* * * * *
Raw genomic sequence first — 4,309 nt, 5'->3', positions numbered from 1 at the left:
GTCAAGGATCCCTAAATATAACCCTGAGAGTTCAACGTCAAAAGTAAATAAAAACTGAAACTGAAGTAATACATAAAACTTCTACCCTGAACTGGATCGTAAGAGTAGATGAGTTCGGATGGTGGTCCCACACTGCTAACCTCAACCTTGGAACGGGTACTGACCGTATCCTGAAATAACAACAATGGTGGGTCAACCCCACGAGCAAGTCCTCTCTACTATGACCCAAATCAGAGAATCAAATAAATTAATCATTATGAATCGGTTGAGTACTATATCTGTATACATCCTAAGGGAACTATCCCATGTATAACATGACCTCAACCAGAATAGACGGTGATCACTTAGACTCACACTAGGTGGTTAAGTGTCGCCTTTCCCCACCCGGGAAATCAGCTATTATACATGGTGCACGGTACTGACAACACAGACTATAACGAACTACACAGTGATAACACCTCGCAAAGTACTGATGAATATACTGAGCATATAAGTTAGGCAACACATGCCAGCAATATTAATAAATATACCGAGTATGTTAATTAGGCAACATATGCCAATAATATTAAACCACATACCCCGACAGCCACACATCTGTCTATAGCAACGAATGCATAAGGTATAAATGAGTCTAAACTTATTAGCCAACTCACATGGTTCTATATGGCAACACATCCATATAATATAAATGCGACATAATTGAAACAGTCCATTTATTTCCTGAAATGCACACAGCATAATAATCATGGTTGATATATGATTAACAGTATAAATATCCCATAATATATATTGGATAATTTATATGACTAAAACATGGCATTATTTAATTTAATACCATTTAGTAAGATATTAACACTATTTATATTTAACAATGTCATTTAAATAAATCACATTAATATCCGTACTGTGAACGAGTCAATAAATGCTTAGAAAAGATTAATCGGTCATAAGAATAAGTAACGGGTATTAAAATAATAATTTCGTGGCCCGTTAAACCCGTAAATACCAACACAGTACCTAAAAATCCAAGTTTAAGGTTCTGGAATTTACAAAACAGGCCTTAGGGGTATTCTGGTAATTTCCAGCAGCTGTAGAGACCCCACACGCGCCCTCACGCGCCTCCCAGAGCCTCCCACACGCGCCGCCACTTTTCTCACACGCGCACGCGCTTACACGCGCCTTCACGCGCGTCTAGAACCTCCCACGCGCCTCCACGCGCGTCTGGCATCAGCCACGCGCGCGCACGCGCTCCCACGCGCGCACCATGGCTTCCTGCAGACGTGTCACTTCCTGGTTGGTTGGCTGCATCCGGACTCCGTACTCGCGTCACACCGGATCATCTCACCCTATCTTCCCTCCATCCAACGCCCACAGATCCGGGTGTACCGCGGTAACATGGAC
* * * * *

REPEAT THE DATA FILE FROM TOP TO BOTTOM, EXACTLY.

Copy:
Raw genomic sequence first — 4,309 nt, 5'->3', positions numbered from 1 at the left:
GTCAAGGATCCCTAAATATAACCCTGAGAGTTCAACGTCAAAAGTAAATAAAAACTGAAACTGAAGTAATACATAAAACTTCTACCCTGAACTGGATCGTAAGAGTAGATGAGTTCGGATGGTGGTCCCACACTGCTAACCTCAACCTTGGAACGGGTACTGACCGTATCCTGAAATAACAACAATGGTGGGTCAACCCCACGAGCAAGTCCTCTCTACTATGACCCAAATCAGAGAATCAAATAAATTAATCATTATGAATCGGTTGAGTACTATATCTGTATACATCCTAAGGGAACTATCCCATGTATAACATGACCTCAACCAGAATAGACGGTGATCACTTAGACTCACACTAGGTGGTTAAGTGTCGCCTTTCCCCACCCGGGAAATCAGCTATTATACATGGTGCACGGTACTGACAACACAGACTATAACGAACTACACAGTGATAACACCTCGCAAAGTACTGATGAATATACTGAGCATATAAGTTAGGCAACACATGCCAGCAATATTAATAAATATACCGAGTATGTTAATTAGGCAACATATGCCAATAATATTAAACCACATACCCCGACAGCCACACATCTGTCTATAGCAACGAATGCATAAGGTATAAATGAGTCTAAACTTATTAGCCAACTCACATGGTTCTATATGGCAACACATCCATATAATATAAATGCGACATAATTGAAACAGTCCATTTATTTCCTGAAATGCACACAGCATAATAATCATGGTTGATATATGATTAACAGTATAAATATCCCATAATATATATTGGATAATTTATATGACTAAAACATGGCATTATTTAATTTAATACCATTTAGTAAGATATTAACACTATTTATATTTAACAATGTCATTTAAATAAATCACATTAATATCCGTACTGTGAACGAGTCAATAAATGCTTAGAAAAGATTAATCGGTCATAAGAATAAGTAACGGGTATTAAAATAATAATTTCGTGGCCCGTTAAACCCGTAAATACCAACACAGTACCTAAAAATCCAAGTTTAAGGTTCTGGAATTTACAAAACAGGCCTTAGGGGTATTCTGGTAATTTCCAGCAGCTGTAGAGACCCCACACGCGCCCTCACGCGCCTCCCAGAGCCTCCCACACGCGCCGCCACTTTTCTCACACGCGCACGCGCTTACACGCGCCTTCACGCGCGTCTAGAACCTCCCACGCGCCTCCACGCGCGTCTGGCATCAGCCACGCGCGCGCACGCGCTCCCACGCGCGCACCATGGCTTCCTGCAGACGTGTCACTTCCTGGTTGGTTGGCTGCATCCGGACTCCGTACTCGCGTCACACCGGATCATCTCACCCTATCTTCCCTCCATCCAACGCCCACAGATCCGGGTGTACCGCGGTAACATGGAC